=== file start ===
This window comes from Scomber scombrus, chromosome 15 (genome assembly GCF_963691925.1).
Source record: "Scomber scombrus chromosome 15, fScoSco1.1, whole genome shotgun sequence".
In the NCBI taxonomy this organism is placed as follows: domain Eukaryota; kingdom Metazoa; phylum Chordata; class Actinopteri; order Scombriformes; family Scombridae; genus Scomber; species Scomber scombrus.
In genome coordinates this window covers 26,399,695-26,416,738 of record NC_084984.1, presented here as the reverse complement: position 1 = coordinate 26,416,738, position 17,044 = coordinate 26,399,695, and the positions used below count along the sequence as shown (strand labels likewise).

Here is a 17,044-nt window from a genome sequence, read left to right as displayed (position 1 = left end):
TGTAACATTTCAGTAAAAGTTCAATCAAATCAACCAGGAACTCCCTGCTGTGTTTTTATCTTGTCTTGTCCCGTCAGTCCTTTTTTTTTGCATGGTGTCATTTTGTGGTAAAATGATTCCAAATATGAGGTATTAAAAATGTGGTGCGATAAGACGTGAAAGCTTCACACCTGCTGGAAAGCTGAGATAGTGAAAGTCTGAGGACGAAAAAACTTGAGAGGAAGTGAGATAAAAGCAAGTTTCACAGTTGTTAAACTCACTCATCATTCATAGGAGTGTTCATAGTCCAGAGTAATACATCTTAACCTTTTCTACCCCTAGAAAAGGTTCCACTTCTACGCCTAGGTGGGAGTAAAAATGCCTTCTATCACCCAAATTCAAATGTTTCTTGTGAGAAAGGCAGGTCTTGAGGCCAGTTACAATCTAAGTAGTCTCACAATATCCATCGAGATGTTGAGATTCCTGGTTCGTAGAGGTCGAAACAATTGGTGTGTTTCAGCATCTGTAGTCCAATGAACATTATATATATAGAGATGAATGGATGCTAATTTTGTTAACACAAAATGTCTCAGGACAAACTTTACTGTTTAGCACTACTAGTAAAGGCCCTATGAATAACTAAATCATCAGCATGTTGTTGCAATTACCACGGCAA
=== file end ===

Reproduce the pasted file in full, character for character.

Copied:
This window comes from Scomber scombrus, chromosome 15 (genome assembly GCF_963691925.1).
Source record: "Scomber scombrus chromosome 15, fScoSco1.1, whole genome shotgun sequence".
In the NCBI taxonomy this organism is placed as follows: domain Eukaryota; kingdom Metazoa; phylum Chordata; class Actinopteri; order Scombriformes; family Scombridae; genus Scomber; species Scomber scombrus.
In genome coordinates this window covers 26,399,695-26,416,738 of record NC_084984.1, presented here as the reverse complement: position 1 = coordinate 26,416,738, position 17,044 = coordinate 26,399,695, and the positions used below count along the sequence as shown (strand labels likewise).

Here is a 17,044-nt window from a genome sequence, read left to right as displayed (position 1 = left end):
TGTAACATTTCAGTAAAAGTTCAATCAAATCAACCAGGAACTCCCTGCTGTGTTTTTATCTTGTCTTGTCCCGTCAGTCCTTTTTTTTTGCATGGTGTCATTTTGTGGTAAAATGATTCCAAATATGAGGTATTAAAAATGTGGTGCGATAAGACGTGAAAGCTTCACACCTGCTGGAAAGCTGAGATAGTGAAAGTCTGAGGACGAAAAAACTTGAGAGGAAGTGAGATAAAAGCAAGTTTCACAGTTGTTAAACTCACTCATCATTCATAGGAGTGTTCATAGTCCAGAGTAATACATCTTAACCTTTTCTACCCCTAGAAAAGGTTCCACTTCTACGCCTAGGTGGGAGTAAAAATGCCTTCTATCACCCAAATTCAAATGTTTCTTGTGAGAAAGGCAGGTCTTGAGGCCAGTTACAATCTAAGTAGTCTCACAATATCCATCGAGATGTTGAGATTCCTGGTTCGTAGAGGTCGAAACAATTGGTGTGTTTCAGCATCTGTAGTCCAATGAACATTATATATATAGAGATGAATGGATGCTAATTTTGTTAACACAAAATGTCTCAGGACAAACTTTACTGTTTAGCACTACTAGTAAAGGCCCTATGAATAACTAAATCATCAGCATGTTGTTGCAATTACCACGGCAA